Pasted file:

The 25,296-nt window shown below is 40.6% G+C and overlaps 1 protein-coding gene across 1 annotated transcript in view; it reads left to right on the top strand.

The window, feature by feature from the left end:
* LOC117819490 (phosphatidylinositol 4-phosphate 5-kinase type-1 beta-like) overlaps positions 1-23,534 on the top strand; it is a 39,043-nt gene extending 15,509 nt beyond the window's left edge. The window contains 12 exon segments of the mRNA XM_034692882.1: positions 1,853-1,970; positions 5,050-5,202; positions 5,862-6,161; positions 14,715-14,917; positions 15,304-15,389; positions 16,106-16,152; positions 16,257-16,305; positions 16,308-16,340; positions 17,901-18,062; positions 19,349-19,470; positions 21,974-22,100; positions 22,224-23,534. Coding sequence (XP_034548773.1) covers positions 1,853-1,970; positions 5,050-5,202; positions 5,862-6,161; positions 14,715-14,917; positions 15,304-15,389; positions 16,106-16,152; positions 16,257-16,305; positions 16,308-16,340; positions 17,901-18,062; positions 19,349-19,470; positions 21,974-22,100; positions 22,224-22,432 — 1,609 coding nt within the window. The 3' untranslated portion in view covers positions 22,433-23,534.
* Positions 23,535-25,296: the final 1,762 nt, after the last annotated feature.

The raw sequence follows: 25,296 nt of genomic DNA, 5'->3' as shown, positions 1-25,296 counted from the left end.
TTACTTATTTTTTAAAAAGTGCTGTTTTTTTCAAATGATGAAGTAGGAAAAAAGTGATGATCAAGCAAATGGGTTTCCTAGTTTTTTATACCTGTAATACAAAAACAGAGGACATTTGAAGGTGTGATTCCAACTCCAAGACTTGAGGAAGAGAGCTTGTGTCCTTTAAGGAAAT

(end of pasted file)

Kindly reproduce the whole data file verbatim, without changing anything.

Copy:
The 25,296-nt window shown below is 40.6% G+C and overlaps 1 protein-coding gene across 1 annotated transcript in view; it reads left to right on the top strand.

The window, feature by feature from the left end:
* LOC117819490 (phosphatidylinositol 4-phosphate 5-kinase type-1 beta-like) overlaps positions 1-23,534 on the top strand; it is a 39,043-nt gene extending 15,509 nt beyond the window's left edge. The window contains 12 exon segments of the mRNA XM_034692882.1: positions 1,853-1,970; positions 5,050-5,202; positions 5,862-6,161; positions 14,715-14,917; positions 15,304-15,389; positions 16,106-16,152; positions 16,257-16,305; positions 16,308-16,340; positions 17,901-18,062; positions 19,349-19,470; positions 21,974-22,100; positions 22,224-23,534. Coding sequence (XP_034548773.1) covers positions 1,853-1,970; positions 5,050-5,202; positions 5,862-6,161; positions 14,715-14,917; positions 15,304-15,389; positions 16,106-16,152; positions 16,257-16,305; positions 16,308-16,340; positions 17,901-18,062; positions 19,349-19,470; positions 21,974-22,100; positions 22,224-22,432 — 1,609 coding nt within the window. The 3' untranslated portion in view covers positions 22,433-23,534.
* Positions 23,535-25,296: the final 1,762 nt, after the last annotated feature.

The raw sequence follows: 25,296 nt of genomic DNA, 5'->3' as shown, positions 1-25,296 counted from the left end.
TTACTTATTTTTTAAAAAGTGCTGTTTTTTTCAAATGATGAAGTAGGAAAAAAGTGATGATCAAGCAAATGGGTTTCCTAGTTTTTTATACCTGTAATACAAAAACAGAGGACATTTGAAGGTGTGATTCCAACTCCAAGACTTGAGGAAGAGAGCTTGTGTCCTTTAAGGAAAT